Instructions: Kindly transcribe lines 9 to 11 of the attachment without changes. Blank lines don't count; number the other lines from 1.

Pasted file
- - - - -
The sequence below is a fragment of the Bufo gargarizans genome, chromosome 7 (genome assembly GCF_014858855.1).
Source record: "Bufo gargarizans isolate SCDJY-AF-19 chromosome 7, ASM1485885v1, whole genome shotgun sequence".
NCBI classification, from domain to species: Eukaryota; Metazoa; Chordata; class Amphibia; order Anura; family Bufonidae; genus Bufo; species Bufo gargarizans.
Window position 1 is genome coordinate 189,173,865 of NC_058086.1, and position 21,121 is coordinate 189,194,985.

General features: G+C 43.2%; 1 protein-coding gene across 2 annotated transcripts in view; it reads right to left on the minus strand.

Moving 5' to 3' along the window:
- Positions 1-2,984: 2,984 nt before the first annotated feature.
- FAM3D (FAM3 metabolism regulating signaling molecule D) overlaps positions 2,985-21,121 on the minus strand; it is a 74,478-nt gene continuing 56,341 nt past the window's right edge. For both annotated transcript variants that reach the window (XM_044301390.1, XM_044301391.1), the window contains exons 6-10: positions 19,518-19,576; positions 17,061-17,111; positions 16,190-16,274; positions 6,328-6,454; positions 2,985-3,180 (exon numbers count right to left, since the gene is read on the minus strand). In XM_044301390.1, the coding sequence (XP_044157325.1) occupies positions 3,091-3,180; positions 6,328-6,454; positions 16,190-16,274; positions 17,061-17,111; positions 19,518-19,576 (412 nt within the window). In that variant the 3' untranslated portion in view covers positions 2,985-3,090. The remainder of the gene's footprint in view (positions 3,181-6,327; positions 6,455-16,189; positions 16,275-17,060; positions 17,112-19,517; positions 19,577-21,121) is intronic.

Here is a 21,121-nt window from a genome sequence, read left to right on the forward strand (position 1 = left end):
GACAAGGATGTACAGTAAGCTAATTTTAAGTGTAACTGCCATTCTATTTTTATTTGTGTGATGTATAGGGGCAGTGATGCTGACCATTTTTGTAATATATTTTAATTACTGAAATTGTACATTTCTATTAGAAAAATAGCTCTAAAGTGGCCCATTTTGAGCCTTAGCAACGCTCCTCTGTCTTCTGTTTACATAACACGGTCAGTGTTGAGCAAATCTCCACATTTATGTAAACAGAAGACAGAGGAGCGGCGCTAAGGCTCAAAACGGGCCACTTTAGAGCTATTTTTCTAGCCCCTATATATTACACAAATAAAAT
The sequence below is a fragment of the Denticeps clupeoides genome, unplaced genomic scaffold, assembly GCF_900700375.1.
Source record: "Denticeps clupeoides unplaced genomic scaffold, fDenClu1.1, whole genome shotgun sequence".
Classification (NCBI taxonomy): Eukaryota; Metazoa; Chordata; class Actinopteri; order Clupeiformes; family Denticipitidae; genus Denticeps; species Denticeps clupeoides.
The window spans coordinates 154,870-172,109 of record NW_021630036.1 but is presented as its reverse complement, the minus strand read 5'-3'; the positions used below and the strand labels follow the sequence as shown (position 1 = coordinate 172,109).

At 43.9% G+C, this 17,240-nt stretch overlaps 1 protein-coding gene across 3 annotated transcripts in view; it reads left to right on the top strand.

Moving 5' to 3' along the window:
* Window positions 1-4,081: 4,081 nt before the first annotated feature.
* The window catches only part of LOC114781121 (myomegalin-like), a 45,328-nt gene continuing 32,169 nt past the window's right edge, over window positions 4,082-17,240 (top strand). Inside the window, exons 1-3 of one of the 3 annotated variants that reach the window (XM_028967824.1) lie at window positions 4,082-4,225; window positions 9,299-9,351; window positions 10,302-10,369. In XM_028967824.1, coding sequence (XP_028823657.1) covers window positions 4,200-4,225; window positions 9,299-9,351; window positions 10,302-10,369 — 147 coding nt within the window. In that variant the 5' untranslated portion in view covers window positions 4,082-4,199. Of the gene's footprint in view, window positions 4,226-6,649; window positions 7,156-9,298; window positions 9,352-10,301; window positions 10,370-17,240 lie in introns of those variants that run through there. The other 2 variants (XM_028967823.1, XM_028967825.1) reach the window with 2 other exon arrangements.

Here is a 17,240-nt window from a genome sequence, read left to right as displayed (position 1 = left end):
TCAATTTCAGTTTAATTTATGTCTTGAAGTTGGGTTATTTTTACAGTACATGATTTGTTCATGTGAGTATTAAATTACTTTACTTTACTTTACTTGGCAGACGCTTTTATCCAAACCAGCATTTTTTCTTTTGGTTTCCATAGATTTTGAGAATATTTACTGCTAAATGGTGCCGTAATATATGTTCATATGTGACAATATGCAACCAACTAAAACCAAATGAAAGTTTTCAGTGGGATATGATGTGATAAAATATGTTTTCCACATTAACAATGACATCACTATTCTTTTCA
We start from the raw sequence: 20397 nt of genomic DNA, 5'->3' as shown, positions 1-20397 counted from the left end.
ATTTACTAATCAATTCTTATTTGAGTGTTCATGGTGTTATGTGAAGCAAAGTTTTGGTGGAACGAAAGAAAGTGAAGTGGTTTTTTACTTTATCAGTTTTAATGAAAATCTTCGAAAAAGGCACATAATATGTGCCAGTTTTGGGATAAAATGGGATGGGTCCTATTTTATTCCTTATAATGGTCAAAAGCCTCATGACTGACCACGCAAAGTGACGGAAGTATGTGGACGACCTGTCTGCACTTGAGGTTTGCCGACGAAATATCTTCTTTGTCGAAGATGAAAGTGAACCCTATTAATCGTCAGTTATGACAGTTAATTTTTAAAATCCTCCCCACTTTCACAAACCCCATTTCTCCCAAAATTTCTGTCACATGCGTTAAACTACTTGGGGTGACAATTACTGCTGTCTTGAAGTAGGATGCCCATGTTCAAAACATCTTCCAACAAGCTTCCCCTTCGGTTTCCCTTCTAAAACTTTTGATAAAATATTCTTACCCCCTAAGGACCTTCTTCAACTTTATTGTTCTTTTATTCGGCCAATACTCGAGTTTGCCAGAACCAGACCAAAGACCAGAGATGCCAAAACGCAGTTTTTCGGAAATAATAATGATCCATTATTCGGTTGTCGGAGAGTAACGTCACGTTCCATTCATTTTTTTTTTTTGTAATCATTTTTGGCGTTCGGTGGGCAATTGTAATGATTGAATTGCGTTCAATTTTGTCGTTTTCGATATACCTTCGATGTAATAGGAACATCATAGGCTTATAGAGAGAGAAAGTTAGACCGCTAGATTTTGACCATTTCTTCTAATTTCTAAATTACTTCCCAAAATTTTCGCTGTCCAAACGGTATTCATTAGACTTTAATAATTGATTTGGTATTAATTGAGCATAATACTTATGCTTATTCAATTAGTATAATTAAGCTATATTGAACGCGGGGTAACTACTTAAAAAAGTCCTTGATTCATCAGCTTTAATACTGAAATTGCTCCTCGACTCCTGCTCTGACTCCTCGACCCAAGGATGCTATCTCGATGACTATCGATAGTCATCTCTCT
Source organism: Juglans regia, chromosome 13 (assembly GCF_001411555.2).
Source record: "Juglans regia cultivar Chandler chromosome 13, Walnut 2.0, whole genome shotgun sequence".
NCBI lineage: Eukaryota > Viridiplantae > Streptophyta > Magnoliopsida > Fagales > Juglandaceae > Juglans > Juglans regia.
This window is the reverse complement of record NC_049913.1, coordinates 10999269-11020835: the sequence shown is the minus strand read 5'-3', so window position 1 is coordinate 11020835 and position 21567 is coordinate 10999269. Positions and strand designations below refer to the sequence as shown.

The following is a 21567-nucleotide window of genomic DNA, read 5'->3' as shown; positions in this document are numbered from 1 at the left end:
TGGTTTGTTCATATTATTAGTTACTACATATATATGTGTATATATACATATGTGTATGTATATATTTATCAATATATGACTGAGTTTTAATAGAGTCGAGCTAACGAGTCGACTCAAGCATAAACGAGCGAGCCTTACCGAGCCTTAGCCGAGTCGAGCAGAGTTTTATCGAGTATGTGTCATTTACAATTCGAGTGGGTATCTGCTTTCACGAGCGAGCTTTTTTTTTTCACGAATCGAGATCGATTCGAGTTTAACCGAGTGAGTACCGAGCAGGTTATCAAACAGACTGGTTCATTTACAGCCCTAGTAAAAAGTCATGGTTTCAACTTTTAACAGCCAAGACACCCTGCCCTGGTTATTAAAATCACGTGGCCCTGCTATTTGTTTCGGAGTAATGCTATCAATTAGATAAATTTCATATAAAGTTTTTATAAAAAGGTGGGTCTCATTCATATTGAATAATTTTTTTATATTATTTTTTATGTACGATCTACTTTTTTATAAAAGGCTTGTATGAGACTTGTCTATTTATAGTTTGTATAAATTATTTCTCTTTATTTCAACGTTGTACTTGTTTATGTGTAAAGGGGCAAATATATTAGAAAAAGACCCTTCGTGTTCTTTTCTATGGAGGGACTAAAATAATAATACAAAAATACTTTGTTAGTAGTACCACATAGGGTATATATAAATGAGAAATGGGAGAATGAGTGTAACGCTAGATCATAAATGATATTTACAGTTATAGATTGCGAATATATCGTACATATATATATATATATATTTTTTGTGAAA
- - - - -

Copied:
Here is a 21,121-nt window from a genome sequence, read left to right on the forward strand (position 1 = left end):
GACAAGGATGTACAGTAAGCTAATTTTAAGTGTAACTGCCATTCTATTTTTATTTGTGTGATGTATAGGGGCAGTGATGCTGACCATTTTTGTAATATATTTTAATTACTGAAATTGTACATTTCTATTAGAAAAATAGCTCTAAAGTGGCCCATTTTGAGCCTTAGCAACGCTCCTCTGTCTTCTGTTTACATAACACGGTCAGTGTTGAGCAAATCTCCACATTTATGTAAACAGAAGACAGAGGAGCGGCGCTAAGGCTCAAAACGGGCCACTTTAGAGCTATTTTTCTAGCCCCTATATATTACACAAATAAAAT
The sequence below is a fragment of the Denticeps clupeoides genome, unplaced genomic scaffold, assembly GCF_900700375.1.